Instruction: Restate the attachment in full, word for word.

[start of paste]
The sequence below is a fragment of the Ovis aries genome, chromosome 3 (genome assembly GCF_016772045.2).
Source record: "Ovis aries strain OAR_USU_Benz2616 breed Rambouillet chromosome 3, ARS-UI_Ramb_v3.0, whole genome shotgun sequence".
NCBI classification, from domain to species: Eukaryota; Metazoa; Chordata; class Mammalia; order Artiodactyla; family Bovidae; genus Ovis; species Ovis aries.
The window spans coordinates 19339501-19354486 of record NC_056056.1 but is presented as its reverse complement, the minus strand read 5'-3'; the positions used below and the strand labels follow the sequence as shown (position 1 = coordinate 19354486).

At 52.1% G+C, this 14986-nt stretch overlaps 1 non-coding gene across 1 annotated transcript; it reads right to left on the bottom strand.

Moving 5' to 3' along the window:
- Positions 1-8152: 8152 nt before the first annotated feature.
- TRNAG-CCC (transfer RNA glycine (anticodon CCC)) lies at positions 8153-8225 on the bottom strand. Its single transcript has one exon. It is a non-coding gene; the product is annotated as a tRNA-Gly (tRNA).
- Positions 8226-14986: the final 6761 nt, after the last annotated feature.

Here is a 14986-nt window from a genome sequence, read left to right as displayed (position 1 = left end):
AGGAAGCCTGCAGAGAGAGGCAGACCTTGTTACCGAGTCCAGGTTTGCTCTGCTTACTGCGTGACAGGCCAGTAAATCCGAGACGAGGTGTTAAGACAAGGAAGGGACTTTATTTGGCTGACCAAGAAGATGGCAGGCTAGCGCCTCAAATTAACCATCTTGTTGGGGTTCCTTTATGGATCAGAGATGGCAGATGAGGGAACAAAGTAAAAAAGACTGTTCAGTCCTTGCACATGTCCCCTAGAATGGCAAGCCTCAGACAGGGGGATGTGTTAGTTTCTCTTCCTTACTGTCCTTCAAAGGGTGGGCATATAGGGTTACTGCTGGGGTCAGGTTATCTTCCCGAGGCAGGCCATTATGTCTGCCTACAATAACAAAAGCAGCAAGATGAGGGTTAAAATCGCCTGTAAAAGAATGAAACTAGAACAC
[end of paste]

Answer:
The sequence below is a fragment of the Ovis aries genome, chromosome 3 (genome assembly GCF_016772045.2).
Source record: "Ovis aries strain OAR_USU_Benz2616 breed Rambouillet chromosome 3, ARS-UI_Ramb_v3.0, whole genome shotgun sequence".
NCBI classification, from domain to species: Eukaryota; Metazoa; Chordata; class Mammalia; order Artiodactyla; family Bovidae; genus Ovis; species Ovis aries.
The window spans coordinates 19339501-19354486 of record NC_056056.1 but is presented as its reverse complement, the minus strand read 5'-3'; the positions used below and the strand labels follow the sequence as shown (position 1 = coordinate 19354486).

At 52.1% G+C, this 14986-nt stretch overlaps 1 non-coding gene across 1 annotated transcript; it reads right to left on the bottom strand.

Moving 5' to 3' along the window:
- Positions 1-8152: 8152 nt before the first annotated feature.
- TRNAG-CCC (transfer RNA glycine (anticodon CCC)) lies at positions 8153-8225 on the bottom strand. Its single transcript has one exon. It is a non-coding gene; the product is annotated as a tRNA-Gly (tRNA).
- Positions 8226-14986: the final 6761 nt, after the last annotated feature.

Here is a 14986-nt window from a genome sequence, read left to right as displayed (position 1 = left end):
AGGAAGCCTGCAGAGAGAGGCAGACCTTGTTACCGAGTCCAGGTTTGCTCTGCTTACTGCGTGACAGGCCAGTAAATCCGAGACGAGGTGTTAAGACAAGGAAGGGACTTTATTTGGCTGACCAAGAAGATGGCAGGCTAGCGCCTCAAATTAACCATCTTGTTGGGGTTCCTTTATGGATCAGAGATGGCAGATGAGGGAACAAAGTAAAAAAGACTGTTCAGTCCTTGCACATGTCCCCTAGAATGGCAAGCCTCAGACAGGGGGATGTGTTAGTTTCTCTTCCTTACTGTCCTTCAAAGGGTGGGCATATAGGGTTACTGCTGGGGTCAGGTTATCTTCCCGAGGCAGGCCATTATGTCTGCCTACAATAACAAAAGCAGCAAGATGAGGGTTAAAATCGCCTGTAAAAGAATGAAACTAGAACAC